What Is Multiple Linear Regression?
Multiple linear regression (or simply multiple regression) is a statistical technique that predicts the outcome of a dependent variable based on several independent variables. It extends the concept of simple linear regression, which involves only one independent variable.
Suppose we have two independent variables, denoted as X1 and X2, affecting the value of a dependent variable Y. The equation for multiple linear regression is:
Here,
 α stands for the Intercept (constant).
 α_{1} and α_{2} represent the change in Y due to the changes in X_{1} and X_{2} respectively.
 ϵ signifies the residual or error.
Multiple linear regression assumes a linear relationship between the dependent variable (Y) and the independent variables (X1 and X2). However, it also considers that the relationship between the independent variables may be statistically insignificant.
This technique finds extensive use in financial inference and econometrics.
Example Dataset
Consider the following dataset, which contains information about 10 houses (numbered 1 to 10). The variables are as follows:
 X_{1} indicates the age of the houses.
 X_{2} denotes the number of grocery stores near each of them.
 Y prices per unit area of the houses (Y is the dependent variable).
Method 1 – Performing Multiple Regression in Excel:
To perform multiple linear regression in Excel, follow these three steps:
 Enable the Analysis ToolPak:

 Press ALT+F+T to open Excel Options.
 Go to the Addins tab and select Excel Addins.

 Check the “Analysis ToolPak” checkbox and click OK.
 You can now access the Data Analysis feature from the Data tab.
 Perform the Regression Analysis:
 Select Data > Data Analysis.

 In the Data Analysis dialog box, scroll through the Analysis Tools and choose Regression. Click OK.

 Specify the Y range (including header cells) as $E$4:$E$14 and the X range as $C$4:$D$14.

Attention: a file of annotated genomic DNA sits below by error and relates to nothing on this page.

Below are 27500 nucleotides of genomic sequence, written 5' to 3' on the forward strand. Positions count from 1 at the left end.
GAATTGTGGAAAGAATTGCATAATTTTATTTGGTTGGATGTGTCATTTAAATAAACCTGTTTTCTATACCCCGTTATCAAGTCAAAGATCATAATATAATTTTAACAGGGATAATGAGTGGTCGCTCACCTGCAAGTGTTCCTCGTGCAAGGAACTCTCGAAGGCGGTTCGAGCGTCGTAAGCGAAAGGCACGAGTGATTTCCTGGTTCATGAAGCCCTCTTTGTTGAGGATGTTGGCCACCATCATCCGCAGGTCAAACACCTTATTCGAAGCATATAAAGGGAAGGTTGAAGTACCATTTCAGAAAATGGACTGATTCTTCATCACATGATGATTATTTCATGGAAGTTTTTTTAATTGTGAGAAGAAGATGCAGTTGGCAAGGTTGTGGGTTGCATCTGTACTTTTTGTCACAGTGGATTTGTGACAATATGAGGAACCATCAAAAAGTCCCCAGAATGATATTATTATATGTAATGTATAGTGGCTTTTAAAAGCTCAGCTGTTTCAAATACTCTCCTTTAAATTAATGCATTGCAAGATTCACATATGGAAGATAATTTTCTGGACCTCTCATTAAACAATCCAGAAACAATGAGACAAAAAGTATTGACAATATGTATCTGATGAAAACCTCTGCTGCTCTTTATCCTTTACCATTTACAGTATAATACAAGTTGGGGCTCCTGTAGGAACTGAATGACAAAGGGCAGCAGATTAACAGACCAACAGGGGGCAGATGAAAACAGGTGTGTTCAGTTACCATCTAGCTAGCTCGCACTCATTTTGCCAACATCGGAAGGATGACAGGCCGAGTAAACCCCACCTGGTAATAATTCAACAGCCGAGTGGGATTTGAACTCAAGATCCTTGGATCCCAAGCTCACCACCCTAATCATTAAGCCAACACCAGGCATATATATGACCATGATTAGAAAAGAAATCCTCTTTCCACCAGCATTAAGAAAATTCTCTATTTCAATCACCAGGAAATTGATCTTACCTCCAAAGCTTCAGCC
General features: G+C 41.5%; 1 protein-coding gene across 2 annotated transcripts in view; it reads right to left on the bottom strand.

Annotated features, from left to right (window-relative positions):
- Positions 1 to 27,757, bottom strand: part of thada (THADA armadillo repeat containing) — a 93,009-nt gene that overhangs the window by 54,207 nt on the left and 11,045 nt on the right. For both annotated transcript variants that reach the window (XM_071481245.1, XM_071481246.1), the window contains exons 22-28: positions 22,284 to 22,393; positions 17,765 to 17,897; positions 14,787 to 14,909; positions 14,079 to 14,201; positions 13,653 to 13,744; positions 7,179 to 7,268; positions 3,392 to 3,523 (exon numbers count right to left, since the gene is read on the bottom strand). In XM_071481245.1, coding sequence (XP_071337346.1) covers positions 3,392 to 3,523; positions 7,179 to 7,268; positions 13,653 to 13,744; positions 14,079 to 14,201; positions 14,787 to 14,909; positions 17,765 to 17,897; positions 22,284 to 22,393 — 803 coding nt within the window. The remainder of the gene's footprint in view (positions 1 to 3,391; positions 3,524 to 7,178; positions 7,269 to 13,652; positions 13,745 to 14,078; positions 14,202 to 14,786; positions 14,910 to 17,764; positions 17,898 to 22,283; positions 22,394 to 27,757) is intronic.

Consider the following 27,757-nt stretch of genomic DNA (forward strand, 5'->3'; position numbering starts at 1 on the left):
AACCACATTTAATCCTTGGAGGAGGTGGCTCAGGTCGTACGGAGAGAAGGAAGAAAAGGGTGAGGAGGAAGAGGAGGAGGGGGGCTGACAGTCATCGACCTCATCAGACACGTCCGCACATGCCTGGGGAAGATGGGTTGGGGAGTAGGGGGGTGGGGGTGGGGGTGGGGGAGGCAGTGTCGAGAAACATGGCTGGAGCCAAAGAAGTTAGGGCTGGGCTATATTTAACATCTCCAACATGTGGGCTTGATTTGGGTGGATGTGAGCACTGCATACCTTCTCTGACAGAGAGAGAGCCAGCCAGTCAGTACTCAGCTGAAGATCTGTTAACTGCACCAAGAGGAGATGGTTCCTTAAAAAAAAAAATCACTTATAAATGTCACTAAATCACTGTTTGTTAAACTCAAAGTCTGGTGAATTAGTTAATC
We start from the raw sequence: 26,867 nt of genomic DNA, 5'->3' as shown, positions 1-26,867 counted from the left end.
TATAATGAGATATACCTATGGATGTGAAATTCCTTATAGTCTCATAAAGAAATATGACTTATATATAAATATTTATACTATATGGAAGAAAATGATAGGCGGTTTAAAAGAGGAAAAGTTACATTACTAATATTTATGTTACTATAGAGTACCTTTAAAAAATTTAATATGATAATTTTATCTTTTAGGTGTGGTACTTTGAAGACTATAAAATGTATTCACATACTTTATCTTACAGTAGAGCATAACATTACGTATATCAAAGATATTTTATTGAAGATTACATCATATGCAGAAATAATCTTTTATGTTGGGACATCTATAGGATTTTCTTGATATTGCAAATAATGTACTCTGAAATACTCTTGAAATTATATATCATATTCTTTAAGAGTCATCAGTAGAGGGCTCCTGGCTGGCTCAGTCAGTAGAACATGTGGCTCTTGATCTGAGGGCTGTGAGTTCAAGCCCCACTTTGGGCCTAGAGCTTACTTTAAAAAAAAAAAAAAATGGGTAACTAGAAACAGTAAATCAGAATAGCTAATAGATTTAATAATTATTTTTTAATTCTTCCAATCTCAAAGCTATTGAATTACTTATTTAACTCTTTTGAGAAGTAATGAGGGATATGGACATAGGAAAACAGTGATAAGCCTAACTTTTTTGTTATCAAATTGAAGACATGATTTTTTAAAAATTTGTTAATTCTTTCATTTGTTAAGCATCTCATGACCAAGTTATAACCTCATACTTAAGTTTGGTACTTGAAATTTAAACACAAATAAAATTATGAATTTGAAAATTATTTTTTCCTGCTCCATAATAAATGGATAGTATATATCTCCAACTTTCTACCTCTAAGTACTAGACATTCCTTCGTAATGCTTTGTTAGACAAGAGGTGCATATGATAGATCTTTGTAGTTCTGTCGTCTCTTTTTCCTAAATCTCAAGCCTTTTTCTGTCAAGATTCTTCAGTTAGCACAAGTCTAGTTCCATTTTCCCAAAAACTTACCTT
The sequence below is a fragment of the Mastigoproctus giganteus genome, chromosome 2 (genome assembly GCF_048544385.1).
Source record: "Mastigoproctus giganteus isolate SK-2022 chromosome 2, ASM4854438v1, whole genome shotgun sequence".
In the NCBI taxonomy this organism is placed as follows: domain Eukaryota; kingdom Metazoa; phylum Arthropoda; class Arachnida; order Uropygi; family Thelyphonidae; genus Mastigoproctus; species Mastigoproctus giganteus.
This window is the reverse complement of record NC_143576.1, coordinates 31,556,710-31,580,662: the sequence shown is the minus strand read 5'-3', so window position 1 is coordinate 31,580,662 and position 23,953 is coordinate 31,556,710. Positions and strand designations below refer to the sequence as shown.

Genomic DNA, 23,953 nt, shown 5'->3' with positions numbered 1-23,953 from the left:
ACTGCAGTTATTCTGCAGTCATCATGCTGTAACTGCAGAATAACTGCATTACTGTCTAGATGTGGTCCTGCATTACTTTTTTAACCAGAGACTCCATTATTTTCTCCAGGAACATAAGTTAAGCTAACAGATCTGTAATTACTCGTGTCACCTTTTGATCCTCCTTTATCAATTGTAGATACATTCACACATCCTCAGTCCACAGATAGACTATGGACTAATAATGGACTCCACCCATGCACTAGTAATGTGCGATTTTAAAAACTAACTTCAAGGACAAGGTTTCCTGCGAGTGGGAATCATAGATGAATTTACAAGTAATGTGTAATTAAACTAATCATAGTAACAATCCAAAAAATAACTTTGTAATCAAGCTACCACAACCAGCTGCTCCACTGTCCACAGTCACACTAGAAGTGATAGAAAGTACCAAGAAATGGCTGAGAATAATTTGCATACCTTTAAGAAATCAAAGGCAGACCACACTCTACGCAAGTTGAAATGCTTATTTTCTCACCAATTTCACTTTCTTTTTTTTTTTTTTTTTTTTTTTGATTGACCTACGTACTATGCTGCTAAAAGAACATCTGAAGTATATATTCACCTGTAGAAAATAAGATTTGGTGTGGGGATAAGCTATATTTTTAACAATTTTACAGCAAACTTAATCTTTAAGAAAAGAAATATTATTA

Check the “Labels” checkbox and choose any desired output options. Click OK.
You will see the analysis result in detail as shown in the following picture.
 Interpret the Results:
 The analysis result will display detailed information, including the Regression Statistics table, ANOVA table, and Regression Coefficients table.
 Pay particular attention to the Rsquared value (explained variance) and the standard error (estimated deviation for the residual).

 R Square = 0.6998 means 69.98% of the variables can be explained by the regressors or the independent variables.
 The Standard Error signifies the estimated standard deviation for the residual or error.
Interpret the ANOVA Table:
 Now, the Analysis of Variance (ANOVA) table is given below.
 Here, df stands for the degree of freedom and SS signifies the sum of squares of variances.
 The Significance F column has a PValue of 0148 which is less than 5%. So, we can reject the Null Hypothesis. It concludes that the impact of the independent variables on the dependent variable is statistically significant.
Interpret the Coefficients Table:
 The table below containing the coefficients and other outputs is of the most importance.
 We get the following coefficients from the table above. α_{0} = 43.11, α_{1} = – 0.82, α_{2} = 2.42, and ϵ = 6.58. Therefore, the equation becomes:
Method 2 Multiple Linear Regression with the LINEST Function:
Alternatively, you can utilize the LINEST function in Excel to obtain regression results. Follow these steps:
 Enter the Formula:
 In cell H5, input the following formula:
=LINEST(E5:E14,C5:D14,TRUE,TRUE)


 This formula calculates the desired results.

 Handling Errors:
 Excel may display errors in some cells. To handle this, nest the LINEST function inside the IFERROR function:
=IFERROR(LINEST(E5:E14,C5:D14,TRUE,TRUE),"")
How Does the Formula Work?
Objectives:
The LINEST function provides statistics describing a linear trend that matches known data points by fitting a straight line using the leastsquares method.
Syntax:
Arguments:
 known_ys: Required. The dependent variable i.e. the Y range.
 [known_xs]: Optional. The independent variables i.e. the X_{1} and X_{2} ranges.
 [const]: Optional. True – constants are calculated normally. False – constants are set equal to zero.
 [stats]: Optional. True – returns the additional regression statistics. False – do not return additional regression statistics.
Read More: How to Do Linear Regression in Excel
Things to Remember
 Excel has a limit on the number of regressors (typically around 16). Ensure you don’t use more independent variables than allowed.
 Keep the regressors (independent variables) in adjoining columns.
 Excel assumes that errors are independent with constant variance (homoskedastic) and does not provide alternative assumptions.
Download Practice Workbook
You can download the practice workbook from here:
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